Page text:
Texas Oil Regulators Profit from the Companies They Oversee

The permissive operating environment for oil drillers in Texas is well-known. But a new report sheds light on the personal financial ties between the Texas Railroad Commission and the oil industry.
Texas Oil Regulators Profit from the Companies They Oversee
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A methane flare burning at an oil and gas site with various tanks and pipes in the Permian Basin
A methane flare at an oil and gas site in the Permian Basin of West Texas. Credit: ©2020 Justin Hamel

The top oil and gas regulators in Texas are not only too cozy with the industry, but they personally profit from the companies they are supposed to oversee, according to a new report.

Vague ethics laws, lack of enforcement, and a campaign finance system soaked in fossil fuel cash all combine to make the Texas Railroad Commission a “captive agency,” argue Commission Shift and Texans for Public Justice, two watchdog groups, in their new report.

The Railroad Commission (RRC) is in charge of regulating the oil and gas industry in the state, and a permissive approach to oversight, particularly when it comes to rampant flaring of methane from oil and gas wells, is well-known. But the new report looks at the extensive personal financial ties between the agency’s top officials and the companies they are supposed to regulate, which creates a business climate with few restraints.

“Too often, the commission has focused on accelerated oil and gas development at the expense of safety, economic vitality, natural resources and the environment,” the report said.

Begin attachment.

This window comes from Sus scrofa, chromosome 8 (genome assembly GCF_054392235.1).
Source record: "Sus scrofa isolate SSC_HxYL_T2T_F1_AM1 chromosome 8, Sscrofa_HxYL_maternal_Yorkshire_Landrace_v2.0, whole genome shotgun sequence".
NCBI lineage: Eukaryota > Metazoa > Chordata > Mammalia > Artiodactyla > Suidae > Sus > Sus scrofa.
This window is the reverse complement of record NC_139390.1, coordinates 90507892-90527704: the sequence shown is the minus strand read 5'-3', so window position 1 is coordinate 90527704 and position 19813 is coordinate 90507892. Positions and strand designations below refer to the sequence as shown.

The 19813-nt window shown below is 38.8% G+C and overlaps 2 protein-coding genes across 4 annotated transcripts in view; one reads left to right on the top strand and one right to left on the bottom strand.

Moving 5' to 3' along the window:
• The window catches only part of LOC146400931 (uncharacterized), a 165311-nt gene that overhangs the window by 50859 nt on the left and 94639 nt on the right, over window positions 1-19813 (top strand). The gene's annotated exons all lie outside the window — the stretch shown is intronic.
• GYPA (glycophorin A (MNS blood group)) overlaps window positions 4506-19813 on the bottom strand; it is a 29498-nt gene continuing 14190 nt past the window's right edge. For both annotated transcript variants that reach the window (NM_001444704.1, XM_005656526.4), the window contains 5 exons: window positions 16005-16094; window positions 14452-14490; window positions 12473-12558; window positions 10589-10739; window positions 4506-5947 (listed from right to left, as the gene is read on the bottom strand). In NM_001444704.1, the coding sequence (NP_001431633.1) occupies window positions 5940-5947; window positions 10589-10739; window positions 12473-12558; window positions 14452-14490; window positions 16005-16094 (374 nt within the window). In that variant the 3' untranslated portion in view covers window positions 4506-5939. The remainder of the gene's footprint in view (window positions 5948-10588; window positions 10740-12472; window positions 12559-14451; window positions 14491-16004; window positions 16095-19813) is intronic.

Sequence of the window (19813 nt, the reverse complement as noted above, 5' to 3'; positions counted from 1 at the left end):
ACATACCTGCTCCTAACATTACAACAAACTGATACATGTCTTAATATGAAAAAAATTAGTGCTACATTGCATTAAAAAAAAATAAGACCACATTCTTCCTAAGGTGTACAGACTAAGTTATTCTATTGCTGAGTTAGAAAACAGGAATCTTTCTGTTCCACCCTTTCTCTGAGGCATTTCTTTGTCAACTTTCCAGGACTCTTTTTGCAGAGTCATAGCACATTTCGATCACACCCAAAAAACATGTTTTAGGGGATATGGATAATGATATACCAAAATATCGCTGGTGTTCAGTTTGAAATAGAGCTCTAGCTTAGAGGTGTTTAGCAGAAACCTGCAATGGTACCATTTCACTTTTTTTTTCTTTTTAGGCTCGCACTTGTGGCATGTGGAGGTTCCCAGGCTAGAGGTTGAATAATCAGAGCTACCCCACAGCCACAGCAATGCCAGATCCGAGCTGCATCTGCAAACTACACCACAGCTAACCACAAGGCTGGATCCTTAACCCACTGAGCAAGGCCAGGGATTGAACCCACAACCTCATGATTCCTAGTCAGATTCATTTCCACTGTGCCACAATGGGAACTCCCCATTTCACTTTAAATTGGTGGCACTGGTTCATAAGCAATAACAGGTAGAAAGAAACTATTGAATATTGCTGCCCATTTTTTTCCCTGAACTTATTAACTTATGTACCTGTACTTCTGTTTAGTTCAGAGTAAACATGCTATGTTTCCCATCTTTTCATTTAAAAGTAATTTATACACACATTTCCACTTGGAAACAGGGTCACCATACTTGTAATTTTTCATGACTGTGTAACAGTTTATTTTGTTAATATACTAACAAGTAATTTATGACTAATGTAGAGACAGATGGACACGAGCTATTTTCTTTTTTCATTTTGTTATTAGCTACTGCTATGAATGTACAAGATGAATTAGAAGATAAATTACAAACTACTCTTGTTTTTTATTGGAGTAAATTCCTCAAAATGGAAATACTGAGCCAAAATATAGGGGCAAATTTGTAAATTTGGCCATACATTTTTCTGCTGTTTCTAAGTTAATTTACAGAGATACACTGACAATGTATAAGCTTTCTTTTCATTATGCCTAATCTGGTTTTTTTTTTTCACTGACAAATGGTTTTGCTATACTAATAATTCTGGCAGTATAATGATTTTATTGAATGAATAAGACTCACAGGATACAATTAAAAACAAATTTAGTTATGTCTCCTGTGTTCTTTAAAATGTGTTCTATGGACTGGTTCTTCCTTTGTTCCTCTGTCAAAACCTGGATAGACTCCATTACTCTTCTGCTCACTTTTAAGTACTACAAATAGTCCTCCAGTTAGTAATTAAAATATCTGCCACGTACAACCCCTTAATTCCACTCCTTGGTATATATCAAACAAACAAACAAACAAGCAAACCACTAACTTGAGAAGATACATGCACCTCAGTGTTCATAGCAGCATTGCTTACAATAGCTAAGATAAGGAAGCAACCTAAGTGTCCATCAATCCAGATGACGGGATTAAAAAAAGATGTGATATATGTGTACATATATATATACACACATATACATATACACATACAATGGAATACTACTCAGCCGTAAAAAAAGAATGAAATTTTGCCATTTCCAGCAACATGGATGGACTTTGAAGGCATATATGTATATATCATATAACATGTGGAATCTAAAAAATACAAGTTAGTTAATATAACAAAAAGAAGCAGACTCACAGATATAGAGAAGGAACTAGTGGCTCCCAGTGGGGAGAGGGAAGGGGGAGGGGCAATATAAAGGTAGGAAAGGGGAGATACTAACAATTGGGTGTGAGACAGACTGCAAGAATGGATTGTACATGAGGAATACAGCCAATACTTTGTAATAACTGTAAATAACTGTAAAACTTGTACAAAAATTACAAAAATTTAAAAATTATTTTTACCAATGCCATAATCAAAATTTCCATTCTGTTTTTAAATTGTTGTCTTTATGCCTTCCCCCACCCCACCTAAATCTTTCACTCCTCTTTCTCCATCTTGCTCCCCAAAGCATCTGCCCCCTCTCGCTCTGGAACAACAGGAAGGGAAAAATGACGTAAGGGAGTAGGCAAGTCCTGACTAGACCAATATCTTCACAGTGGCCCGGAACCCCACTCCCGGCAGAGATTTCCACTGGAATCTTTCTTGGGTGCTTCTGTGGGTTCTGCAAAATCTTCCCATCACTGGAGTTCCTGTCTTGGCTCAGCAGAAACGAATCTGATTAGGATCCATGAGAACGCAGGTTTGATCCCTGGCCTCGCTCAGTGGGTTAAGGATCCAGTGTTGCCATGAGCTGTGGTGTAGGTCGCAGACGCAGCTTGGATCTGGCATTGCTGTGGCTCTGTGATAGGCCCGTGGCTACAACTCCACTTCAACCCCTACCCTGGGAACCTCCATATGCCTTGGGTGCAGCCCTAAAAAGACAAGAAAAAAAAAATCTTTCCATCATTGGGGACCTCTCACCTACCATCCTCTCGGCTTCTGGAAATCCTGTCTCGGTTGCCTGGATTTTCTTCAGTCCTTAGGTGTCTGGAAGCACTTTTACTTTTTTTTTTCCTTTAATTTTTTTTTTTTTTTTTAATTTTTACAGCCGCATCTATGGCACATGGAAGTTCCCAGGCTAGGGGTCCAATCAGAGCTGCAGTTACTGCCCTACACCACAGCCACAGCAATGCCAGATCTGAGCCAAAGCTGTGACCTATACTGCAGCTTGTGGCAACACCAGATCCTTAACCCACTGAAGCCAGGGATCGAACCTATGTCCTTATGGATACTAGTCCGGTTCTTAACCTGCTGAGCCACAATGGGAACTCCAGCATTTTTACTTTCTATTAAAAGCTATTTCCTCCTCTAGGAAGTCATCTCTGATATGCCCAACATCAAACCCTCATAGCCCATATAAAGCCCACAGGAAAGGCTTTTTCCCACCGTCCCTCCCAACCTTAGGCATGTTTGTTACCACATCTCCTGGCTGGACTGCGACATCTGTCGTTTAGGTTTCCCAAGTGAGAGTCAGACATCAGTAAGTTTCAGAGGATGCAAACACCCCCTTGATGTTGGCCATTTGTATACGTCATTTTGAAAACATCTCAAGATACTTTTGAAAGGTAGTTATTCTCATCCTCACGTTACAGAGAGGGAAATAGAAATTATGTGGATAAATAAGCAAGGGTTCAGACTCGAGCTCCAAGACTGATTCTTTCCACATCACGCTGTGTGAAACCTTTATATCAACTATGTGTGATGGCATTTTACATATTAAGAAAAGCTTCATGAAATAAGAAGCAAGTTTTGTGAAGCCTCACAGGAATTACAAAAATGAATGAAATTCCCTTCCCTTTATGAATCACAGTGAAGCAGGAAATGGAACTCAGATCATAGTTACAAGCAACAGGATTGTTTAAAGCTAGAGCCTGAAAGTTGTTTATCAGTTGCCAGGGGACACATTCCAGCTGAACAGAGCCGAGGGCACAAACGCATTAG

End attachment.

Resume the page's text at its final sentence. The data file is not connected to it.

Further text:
A drill rig in the setting sun. Ector County, Texas. May 28, 2020. Credit: ©2020 Justin Hamel

Many of the problems are systemic. For example, the three-member commission of the RRC is elected in statewide races, and campaigns on average can cost more than $1.5 million each. There are no limits on campaign contributions, and the oil and gas industry — the industry that is regulated by the RRC — consistently accounts for 60 to 70 percent of the campaign funds for the candidates. Because the agency and its mission are rather obscure to voters, the oil and gas industry exercises incredible influence over electoral outcomes.

Once elected, the commissioners do not have to recuse themselves from matters affecting the companies that donated to them. “These factors create the conditions for a ‘captured regulatory agency,’ meaning that the industry oversees the agency rather than the other way around,” the authors wrote.

“There is a system set up where the policies on recusal are so vague and the enforcement bar is so high that it’s difficult to really hold the commissioners to account on separating their financial interests from their decision-making,” Virginia Palacios, executive director of Commission Shift and a coauthor of the report, told DeSmog. “The laws are vaguely defined and that is being exploited.”

The report took a close look at Commissioner Christi Craddick, who has deep financial interest in the Texas oil and gas industry. She is a former oil and gas lobbyist, and personal financial disclosures suggest she owns oil and gas assets valued at between $1.5 million and $1.9 million. Some of those assets are in companies in which Craddick owns more than a 5 percent interest, the report found.

“She has stock in oil and gas companies. She personally owns mineral interests in about six counties throughout Texas,” Palacios said. “There are some family companies that she’s part owner or member of, and those family companies also own mineral interests throughout the state of Texas.”

The report looked at five heavy oil-producing counties in Texas and found that Craddick’s family companies owned at least 123 mineral properties as of 2019, valued at more than $1.2 million. Craddick is not required to disclose the extent of her personal share in those family assets.